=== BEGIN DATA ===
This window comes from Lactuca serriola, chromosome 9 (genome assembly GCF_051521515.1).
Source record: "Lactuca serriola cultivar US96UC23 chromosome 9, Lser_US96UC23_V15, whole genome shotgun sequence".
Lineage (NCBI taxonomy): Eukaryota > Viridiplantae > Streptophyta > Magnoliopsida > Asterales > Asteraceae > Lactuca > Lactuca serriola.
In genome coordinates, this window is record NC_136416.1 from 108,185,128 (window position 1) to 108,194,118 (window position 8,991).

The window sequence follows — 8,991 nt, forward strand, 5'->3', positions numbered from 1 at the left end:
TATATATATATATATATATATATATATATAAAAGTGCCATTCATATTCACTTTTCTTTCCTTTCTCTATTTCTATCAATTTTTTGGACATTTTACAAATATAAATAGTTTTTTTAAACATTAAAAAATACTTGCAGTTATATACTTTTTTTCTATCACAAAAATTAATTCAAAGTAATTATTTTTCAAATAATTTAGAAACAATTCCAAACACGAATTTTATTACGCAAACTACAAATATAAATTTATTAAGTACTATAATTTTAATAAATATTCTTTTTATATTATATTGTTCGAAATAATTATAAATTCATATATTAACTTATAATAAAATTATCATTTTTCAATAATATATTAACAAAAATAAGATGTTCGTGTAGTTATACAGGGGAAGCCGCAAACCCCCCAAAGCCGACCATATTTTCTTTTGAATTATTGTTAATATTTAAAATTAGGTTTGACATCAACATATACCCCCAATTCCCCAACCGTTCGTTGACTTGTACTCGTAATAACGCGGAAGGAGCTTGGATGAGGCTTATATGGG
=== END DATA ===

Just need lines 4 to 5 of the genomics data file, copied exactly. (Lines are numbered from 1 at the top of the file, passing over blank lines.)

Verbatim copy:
In genome coordinates, this window is record NC_136416.1 from 108,185,128 (window position 1) to 108,194,118 (window position 8,991).

The window sequence follows — 8,991 nt, forward strand, 5'->3', positions numbered from 1 at the left end: